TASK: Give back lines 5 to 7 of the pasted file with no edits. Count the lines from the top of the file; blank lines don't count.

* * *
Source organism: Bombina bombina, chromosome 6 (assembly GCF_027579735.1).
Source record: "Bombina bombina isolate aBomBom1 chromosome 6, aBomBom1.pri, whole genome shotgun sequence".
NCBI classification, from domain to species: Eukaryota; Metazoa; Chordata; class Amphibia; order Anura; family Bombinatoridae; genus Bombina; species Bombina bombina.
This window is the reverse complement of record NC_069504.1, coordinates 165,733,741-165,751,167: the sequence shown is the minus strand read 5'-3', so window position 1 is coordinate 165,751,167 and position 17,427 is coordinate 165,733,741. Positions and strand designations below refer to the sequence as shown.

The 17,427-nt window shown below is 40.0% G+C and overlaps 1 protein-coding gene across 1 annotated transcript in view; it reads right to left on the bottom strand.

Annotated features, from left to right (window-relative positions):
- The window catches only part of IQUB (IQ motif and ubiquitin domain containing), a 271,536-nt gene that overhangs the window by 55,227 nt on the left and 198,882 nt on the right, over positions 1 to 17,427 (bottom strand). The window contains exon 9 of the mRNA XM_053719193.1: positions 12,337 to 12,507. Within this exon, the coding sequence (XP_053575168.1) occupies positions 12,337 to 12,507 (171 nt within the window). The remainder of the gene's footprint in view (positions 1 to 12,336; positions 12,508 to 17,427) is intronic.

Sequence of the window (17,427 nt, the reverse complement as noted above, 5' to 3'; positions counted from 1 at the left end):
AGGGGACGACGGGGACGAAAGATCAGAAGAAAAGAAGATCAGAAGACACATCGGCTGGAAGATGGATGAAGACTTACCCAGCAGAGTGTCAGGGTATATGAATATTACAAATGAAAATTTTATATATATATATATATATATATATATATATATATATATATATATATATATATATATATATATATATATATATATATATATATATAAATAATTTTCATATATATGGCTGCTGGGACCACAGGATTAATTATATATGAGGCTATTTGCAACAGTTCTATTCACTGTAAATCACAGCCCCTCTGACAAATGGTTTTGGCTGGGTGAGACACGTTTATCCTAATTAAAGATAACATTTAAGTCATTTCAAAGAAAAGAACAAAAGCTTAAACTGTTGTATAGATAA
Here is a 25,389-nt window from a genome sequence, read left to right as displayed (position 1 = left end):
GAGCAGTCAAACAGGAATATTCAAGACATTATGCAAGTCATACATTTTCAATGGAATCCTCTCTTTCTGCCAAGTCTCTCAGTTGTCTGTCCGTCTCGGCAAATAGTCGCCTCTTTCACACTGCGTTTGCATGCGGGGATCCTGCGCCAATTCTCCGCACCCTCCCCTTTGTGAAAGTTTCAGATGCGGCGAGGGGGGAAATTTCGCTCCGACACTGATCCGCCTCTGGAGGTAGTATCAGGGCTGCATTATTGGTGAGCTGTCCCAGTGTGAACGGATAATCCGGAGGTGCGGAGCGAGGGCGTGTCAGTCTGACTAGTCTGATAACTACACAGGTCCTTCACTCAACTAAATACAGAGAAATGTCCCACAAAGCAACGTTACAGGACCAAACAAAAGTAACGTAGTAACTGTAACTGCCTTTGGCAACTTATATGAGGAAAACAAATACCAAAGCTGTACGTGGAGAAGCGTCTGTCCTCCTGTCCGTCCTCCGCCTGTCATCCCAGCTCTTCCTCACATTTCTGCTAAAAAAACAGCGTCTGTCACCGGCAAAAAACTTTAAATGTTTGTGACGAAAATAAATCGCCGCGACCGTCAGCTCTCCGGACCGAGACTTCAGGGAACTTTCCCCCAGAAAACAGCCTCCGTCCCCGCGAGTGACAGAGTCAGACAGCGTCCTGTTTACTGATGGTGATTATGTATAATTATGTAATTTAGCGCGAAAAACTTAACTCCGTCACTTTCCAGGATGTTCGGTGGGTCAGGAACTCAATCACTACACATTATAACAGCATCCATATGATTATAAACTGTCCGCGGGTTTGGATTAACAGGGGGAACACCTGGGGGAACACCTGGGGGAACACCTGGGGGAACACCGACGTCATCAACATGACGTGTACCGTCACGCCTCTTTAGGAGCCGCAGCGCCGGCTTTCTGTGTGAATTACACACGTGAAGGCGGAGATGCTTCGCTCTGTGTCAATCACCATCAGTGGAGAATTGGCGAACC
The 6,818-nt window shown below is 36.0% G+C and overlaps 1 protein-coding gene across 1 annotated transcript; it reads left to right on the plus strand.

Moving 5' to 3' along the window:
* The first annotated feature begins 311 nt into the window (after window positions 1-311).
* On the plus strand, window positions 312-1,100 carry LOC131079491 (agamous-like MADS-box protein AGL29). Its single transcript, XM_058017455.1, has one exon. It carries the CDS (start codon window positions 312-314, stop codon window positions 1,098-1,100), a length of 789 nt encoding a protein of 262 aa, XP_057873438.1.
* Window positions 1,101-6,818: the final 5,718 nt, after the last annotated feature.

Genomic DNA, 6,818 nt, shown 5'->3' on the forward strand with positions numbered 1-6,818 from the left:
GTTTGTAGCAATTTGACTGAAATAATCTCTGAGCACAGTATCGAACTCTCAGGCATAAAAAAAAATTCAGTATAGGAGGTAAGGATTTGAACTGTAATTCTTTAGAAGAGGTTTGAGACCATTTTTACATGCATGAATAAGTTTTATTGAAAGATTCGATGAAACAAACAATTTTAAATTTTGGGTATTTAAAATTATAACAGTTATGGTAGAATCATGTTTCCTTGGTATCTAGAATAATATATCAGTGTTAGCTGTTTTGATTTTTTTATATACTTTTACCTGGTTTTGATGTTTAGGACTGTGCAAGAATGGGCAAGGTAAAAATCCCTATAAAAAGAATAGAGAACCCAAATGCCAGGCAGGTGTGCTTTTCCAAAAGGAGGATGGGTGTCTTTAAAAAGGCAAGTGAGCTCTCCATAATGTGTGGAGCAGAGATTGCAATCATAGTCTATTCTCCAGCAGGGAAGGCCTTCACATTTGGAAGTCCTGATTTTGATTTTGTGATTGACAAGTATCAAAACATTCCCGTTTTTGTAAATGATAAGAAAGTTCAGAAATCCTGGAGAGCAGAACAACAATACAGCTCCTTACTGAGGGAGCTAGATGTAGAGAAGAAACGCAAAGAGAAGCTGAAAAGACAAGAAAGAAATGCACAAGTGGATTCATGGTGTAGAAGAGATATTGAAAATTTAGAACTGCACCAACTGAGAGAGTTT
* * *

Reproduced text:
The 17,427-nt window shown below is 40.0% G+C and overlaps 1 protein-coding gene across 1 annotated transcript in view; it reads right to left on the bottom strand.

Annotated features, from left to right (window-relative positions):
- The window catches only part of IQUB (IQ motif and ubiquitin domain containing), a 271,536-nt gene that overhangs the window by 55,227 nt on the left and 198,882 nt on the right, over positions 1 to 17,427 (bottom strand). The window contains exon 9 of the mRNA XM_053719193.1: positions 12,337 to 12,507. Within this exon, the coding sequence (XP_053575168.1) occupies positions 12,337 to 12,507 (171 nt within the window). The remainder of the gene's footprint in view (positions 1 to 12,336; positions 12,508 to 17,427) is intronic.